Service After the Sale: Data Protection
Promising service after the sale is an important aspect of selling and customer service. Whether purchasing a product or service, customers like to know they’re covered if something doesn’t go as expected. Retailers know offering this peace of mind helps customers feel more confident to spend and enjoy greater satisfaction with a purchase.
But what about service after the sale when it comes to customer data? A warranty won’t help if the part that needs fixing is the exposure of a customer's sensitive payment information. In today’s day and age, data protection should be baked into the brand and become an integral part of what retailers provide long after a purchase is made.
Retailers know they’re a top target for high-profile cyberattacks as they rapidly adopt digital transformation and cloud technology. In the recently released 2019 Thales Data Threat Report-Retail Edition, 42 percent of U.S. retailers report they’re aggressively embedding digital capabilities, and almost two-thirds said they’ve experienced a data breach in the past year. Even with mass digital transformation underway, less than 36 percent of retailers encrypt the data they collect and store, and security budgets are shrinking. Why?
Managing the Complexity of Data Security in the Retail World
Complexity, named in the report as a top barrier to data security, is one cause for the extremely low data encryption rates. Despite recognizing the importance of protecting sensitive data, some retailers feel they're unable to properly implement security amidst fast-changing infrastructures, partnerships, less mature governance and smaller IT security budgets. Additionally, retailers can become encumbered with their legacy technology environments, and struggle with applying security architectures across older infrastructures.
There’s also a very common — and false — perception that encryption is too complicated and it slows down database performance, negatively impacting sales. The fact is, encryption tools today are far easier to adopt and leverage than they once were. Significant technological improvements enable retailers to adopt effective encryption solutions that don’t hinder online performance or operations and are virtually invisible to customers.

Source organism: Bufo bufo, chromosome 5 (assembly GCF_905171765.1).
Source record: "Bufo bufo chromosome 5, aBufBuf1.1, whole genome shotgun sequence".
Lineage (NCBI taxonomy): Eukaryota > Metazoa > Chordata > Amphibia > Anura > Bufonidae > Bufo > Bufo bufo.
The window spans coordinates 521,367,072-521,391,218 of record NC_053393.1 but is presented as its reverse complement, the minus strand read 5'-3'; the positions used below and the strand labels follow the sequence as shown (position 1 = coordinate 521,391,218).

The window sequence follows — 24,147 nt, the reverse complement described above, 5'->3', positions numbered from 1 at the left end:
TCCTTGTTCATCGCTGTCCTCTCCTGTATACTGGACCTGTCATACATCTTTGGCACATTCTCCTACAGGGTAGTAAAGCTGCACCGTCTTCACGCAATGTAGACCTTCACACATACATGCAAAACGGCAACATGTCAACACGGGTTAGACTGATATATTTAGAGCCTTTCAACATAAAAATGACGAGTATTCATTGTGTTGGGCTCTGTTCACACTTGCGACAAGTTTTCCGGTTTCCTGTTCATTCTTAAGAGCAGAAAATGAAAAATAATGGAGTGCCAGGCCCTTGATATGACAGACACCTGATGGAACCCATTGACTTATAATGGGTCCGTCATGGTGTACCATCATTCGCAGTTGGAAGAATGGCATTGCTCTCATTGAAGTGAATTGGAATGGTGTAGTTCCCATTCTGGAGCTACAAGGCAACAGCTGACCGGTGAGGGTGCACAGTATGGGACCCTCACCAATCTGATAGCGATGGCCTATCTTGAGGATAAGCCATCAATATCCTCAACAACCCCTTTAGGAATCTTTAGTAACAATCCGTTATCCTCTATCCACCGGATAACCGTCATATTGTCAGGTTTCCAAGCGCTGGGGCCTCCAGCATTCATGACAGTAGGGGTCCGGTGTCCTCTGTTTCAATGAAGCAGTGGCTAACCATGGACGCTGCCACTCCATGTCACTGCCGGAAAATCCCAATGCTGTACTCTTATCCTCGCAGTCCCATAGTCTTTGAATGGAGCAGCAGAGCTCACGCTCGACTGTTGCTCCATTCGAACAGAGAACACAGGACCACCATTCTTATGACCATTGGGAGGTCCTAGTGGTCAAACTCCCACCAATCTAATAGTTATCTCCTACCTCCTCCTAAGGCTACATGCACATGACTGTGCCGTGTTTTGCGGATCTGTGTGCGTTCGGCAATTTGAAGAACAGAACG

Another aspect fueling complexity is that as more services and sensitive data move online, the potential “attack surface” expands, creating a greater number of ways an attacker can penetrate a network. The threat vectors retailers face are broad, fast changing and global, making it difficult for companies to prevent and detect them. These vectors include cyberterrorists and hacktivists, as well as internal threats from within a retailer’s IT organization.
Data security can be complex, but when carefully designed — like good customer service post-purchase — it works. And with the right security partner, retailers can focus on their real expertise and keep customers happy in the long run.
6 Data Security Best Practices for Retailers
Below are recommended best practices for retail organizations to follow when it comes to data security:
- Focus on all threat vectors. Retailers should recognize that threats can come from anywhere, externally or internally. As cybercriminals evolve their methods, so should retailers. Partnering with security experts that can identify all points of entry an attacker might exploit is a great first step.
- Invest in modern, hybrid and multicloud data security. Yesterday’s defenses are no longer sufficient. Retailers should find solutions that span legacy systems as well as modern, cloud-based transformation technologies.
- Find solutions that do more, with less. Data security budgets are decreasing. Security professionals need to acquire solutions that let them address multiple layers of security concerns in a cost-effective manner.
- Prioritize compliance issues. New compliance laws are imminent; retailers need to build flexibility for this into their new technologies.
- Don’t confuse compliance and security. Compliance is critical, but retailers shouldn't adopt a “just pass the audit” mind-set. This can prove to be very shortsighted.
- Encrypt everything. As data migrates away from enterprise premises and into the cloud, retailers need security methods that protect sensitive data everywhere it goes, end-to-end and in between.
Tina Stewart is vice president of global market strategy at Thales, the worldwide leader in data protection, providing everything an organization needs to protect and manage its data, identities and intellectual property through encryption, advanced key management, tokenization, and authentication and access management.
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Tina Stewart is VP of Global Market Strategy at Thales, the worldwide leader in data protection, providing everything an organization needs to protect and manage its data, identities and intellectual property – through encryption, advanced key management, tokenization, and authentication and access management.